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Avanti Travel Insurance blog

7 Oct

What Are The Risks Of Long Haul Travel For Those With Diabetes?

How To Ensure A Safe, Healthy Trip When Travelling With Diabetes

British Airways jumbo jet

As a person with diabetes, there is absolutely no reason why you should not travel to long haul destinations. However, long journeys will require a bit of careful planning and forward thinking to minimise the risk of any health issues. Here are some of the main issues you should keep in mind when travelling with diabetes.

Airport Security

In these times of heightened airport security, it is vital that you plan ahead for your journey. Currently, travellers may only take liquids in their hand luggage if they are in containers of less than 100ml. However, there are exceptions for essential medicines such as insulin – although you will need a letter from your doctor explaining your condition, and listing the medicine and equipment that you need to take on board.

Remember, airport and flight restrictions can change at short notice, so to avoid any last minute problems, call the Department for Transport’s enquiry line on 0300 330 3000, or your airline’s customer service number, before you fly.

Transporting Medication

A lost suitcase is inconvenient at the best of times. However, if it contains the medical supplies necessary to control your diabetes, it could have a real impact on your health. The best way to avoid this situation is to carry your supplies on board the flight in your hand luggage. In fact, insulin manufacturers advise travellers to keep insulin in their carry-on, as the cold temperatures in the hold could cause insulin to freeze and spoil. It’s worth asking your doctor to highlight this in their letter.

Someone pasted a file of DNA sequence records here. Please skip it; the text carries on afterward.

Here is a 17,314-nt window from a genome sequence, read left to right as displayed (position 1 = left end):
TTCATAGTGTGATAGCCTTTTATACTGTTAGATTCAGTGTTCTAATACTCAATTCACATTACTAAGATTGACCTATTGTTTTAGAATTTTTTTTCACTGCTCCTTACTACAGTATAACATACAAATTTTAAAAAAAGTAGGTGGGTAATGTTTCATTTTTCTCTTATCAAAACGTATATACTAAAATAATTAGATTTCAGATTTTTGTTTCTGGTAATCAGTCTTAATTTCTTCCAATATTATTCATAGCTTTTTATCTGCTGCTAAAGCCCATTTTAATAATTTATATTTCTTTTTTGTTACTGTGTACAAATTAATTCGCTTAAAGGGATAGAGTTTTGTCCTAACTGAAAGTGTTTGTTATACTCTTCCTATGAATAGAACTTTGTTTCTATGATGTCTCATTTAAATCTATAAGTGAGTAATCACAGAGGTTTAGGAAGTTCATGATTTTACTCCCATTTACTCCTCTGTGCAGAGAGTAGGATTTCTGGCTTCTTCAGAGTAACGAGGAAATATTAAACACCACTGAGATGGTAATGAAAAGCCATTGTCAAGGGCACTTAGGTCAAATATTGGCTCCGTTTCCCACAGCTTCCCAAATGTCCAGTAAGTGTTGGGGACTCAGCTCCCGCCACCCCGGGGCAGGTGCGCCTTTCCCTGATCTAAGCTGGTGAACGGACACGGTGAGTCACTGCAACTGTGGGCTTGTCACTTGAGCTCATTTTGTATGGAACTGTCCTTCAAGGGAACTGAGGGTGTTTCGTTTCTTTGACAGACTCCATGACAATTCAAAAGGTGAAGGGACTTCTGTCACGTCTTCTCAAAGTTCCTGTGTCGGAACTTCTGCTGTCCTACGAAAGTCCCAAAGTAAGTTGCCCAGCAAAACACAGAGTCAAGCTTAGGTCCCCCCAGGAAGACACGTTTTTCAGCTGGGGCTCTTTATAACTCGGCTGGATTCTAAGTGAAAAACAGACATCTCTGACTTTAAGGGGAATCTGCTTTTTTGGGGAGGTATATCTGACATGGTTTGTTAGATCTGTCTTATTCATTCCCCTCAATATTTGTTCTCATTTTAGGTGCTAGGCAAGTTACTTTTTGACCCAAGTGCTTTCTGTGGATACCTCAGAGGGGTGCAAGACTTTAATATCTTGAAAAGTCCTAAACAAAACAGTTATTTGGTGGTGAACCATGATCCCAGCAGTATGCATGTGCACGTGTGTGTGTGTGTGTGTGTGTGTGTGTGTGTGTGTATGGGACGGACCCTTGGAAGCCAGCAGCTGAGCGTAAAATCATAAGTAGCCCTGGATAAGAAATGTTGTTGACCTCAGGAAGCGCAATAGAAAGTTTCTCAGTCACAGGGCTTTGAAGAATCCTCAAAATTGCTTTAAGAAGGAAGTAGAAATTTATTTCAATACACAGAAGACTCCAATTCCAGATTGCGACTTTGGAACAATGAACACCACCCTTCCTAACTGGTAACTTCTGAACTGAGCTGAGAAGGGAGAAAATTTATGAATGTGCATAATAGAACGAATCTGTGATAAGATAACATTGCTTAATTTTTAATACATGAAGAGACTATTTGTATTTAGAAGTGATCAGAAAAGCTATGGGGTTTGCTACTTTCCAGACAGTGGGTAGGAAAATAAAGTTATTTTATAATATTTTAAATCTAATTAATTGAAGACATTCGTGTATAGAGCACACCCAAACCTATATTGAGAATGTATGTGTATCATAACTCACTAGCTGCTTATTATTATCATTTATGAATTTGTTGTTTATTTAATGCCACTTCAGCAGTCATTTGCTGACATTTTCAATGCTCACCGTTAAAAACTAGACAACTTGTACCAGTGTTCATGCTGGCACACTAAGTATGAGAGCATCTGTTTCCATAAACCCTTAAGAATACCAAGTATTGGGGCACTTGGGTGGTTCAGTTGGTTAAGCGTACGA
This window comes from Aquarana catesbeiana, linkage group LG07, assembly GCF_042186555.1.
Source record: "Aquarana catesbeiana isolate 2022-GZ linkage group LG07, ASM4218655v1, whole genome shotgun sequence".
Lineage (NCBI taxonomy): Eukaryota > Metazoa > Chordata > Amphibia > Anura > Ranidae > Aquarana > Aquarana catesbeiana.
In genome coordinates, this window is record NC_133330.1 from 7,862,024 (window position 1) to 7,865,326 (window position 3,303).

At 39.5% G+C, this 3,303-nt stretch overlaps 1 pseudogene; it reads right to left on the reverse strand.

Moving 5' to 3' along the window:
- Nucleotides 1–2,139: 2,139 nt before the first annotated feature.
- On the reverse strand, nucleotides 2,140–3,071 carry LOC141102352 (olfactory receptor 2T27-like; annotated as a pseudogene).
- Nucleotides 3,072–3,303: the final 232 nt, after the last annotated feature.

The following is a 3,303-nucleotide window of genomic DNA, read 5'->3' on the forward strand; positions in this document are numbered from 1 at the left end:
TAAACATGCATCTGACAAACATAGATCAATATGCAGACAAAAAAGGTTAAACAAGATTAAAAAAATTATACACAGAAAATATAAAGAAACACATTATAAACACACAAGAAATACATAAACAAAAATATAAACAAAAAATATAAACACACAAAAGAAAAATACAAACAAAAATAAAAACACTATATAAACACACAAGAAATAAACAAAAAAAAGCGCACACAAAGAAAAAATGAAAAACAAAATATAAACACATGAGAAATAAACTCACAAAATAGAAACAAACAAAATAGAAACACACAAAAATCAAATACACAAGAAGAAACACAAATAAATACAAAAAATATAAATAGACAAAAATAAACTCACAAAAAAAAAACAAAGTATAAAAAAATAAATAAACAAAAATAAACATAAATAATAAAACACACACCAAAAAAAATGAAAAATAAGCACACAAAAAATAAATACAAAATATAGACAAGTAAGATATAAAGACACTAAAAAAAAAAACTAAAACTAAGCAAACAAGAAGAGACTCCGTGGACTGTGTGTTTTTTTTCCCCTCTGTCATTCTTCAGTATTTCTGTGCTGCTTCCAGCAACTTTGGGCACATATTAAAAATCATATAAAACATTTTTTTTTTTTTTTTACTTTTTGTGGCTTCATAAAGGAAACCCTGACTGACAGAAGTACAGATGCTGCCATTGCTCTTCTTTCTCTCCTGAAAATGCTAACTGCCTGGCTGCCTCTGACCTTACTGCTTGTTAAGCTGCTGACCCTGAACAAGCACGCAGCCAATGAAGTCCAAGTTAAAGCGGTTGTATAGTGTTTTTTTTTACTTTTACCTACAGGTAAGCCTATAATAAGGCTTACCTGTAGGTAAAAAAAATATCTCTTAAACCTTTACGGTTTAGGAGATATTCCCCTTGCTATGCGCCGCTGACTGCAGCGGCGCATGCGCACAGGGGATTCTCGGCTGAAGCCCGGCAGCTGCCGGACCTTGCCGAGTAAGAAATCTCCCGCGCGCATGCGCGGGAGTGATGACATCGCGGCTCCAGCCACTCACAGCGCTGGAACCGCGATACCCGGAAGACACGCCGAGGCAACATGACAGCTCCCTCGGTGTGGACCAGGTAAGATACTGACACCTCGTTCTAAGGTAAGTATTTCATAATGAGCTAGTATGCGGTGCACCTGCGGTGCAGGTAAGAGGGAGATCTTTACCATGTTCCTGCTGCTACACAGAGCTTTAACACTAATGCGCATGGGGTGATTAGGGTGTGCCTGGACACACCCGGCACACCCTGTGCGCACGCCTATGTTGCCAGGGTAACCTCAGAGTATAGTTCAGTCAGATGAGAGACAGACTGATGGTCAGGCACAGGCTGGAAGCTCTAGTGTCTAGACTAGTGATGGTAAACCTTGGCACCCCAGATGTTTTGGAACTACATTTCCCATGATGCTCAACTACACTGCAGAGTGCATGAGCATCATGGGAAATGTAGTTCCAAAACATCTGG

If you do have to put your insulin in the hold, place it towards the middle of your case in an airtight or well-insulated container. On arrival at your destination, check your insulin carefully for traces of crystals – this will mean that the insulin has frozen and should not be used.

Airline Food

Eating the right food at the right times is so important for diabetics, but this can be difficult on a long-haul flight. While you don’t necessarily need to request a special ‘diabetic meal’, you might want to call up the airline in advance to find out what the meal contains so that you can plan ahead.

The relatively small portions of airplane meals can have an impact on blood sugar levels, as can the long serving time between meals – so make sure you have healthy snacks in your hand luggage to prevent your blood glucose levels from dropping.


Travel delays and cancellations can be causes for concern for diabetics. Make sure you pack extra snacks and drinks so that you are covered in case of delay.

Longer term delays, as a result of a volcano eruption or extreme weather for example, could result in you running low in essential medical supplies. Consider packing double the amount of medicine and supplies you would usually take to ensure you are covered for this eventuality. It’s also worth doing some research before you travel to find out where you can obtain an emergency supply of insulin at your destination.

Crossing time zones can also be a problem. It’s always worth discussing your journey with your diabetes care provider beforehand to help you plan when to take your insulin and how much to take.

Climate Changes

When you arrive at your destination, you need to be aware of how the local climate may impact on your condition. In hot countries, sunbathing for long periods of time can affect your blood glucose levels, making them higher than usual. Conversely, insulin is absorbed more quickly in hot climates, which could lead to hypos. Read the Diabetes UK guide before you travel.

Cold climates pose their own challenges. In cold weather, our bodies use more energy which, if not accounted for, could cause hypos. This is especially dangerous in cold climates, increasing the risk of hypothermia. For these reasons, regular and accurate monitoring of blood glucose levels whilst abroad is essential.

It may seem like a lot to think about, but travelling to far-flung destinations when you have diabetes needn’t be a headache. A combination of comprehensive travel medical insurance, careful planning and sound advice from your diabetes care team can help you to have a safe, healthy and problem-free trip.